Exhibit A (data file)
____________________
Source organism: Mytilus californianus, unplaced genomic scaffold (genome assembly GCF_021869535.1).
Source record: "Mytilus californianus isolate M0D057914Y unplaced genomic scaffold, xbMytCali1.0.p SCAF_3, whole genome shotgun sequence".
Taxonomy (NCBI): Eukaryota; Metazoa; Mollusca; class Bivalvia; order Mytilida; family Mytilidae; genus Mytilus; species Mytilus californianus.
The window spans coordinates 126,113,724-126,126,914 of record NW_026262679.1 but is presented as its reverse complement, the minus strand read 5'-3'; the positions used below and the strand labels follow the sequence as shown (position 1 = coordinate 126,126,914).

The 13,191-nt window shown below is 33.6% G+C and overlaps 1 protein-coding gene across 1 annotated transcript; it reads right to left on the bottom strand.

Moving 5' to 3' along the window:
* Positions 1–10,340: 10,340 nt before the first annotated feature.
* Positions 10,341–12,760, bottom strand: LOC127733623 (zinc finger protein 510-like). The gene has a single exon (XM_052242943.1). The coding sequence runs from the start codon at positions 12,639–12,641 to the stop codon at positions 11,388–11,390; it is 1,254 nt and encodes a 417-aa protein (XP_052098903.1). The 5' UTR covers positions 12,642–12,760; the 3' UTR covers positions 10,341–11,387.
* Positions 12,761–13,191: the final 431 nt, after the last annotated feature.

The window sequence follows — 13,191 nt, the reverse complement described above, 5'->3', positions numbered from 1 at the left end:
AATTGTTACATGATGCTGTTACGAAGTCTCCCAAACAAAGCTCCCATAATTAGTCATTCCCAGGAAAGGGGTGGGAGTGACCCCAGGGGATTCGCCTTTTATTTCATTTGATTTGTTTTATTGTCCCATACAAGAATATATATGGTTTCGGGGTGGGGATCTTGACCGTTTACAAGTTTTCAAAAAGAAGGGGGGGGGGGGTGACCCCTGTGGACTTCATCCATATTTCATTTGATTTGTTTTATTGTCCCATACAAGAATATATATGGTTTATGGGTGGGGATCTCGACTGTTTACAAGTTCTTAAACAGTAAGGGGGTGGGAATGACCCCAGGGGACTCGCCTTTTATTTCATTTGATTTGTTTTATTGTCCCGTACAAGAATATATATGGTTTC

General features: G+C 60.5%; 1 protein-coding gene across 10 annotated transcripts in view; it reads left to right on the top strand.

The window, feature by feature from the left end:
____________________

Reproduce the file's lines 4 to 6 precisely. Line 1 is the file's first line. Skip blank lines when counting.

The window spans coordinates 126,113,724-126,126,914 of record NW_026262679.1 but is presented as its reverse complement, the minus strand read 5'-3'; the positions used below and the strand labels follow the sequence as shown (position 1 = coordinate 126,126,914).

The 13,191-nt window shown below is 33.6% G+C and overlaps 1 protein-coding gene across 1 annotated transcript; it reads right to left on the bottom strand.

Moving 5' to 3' along the window: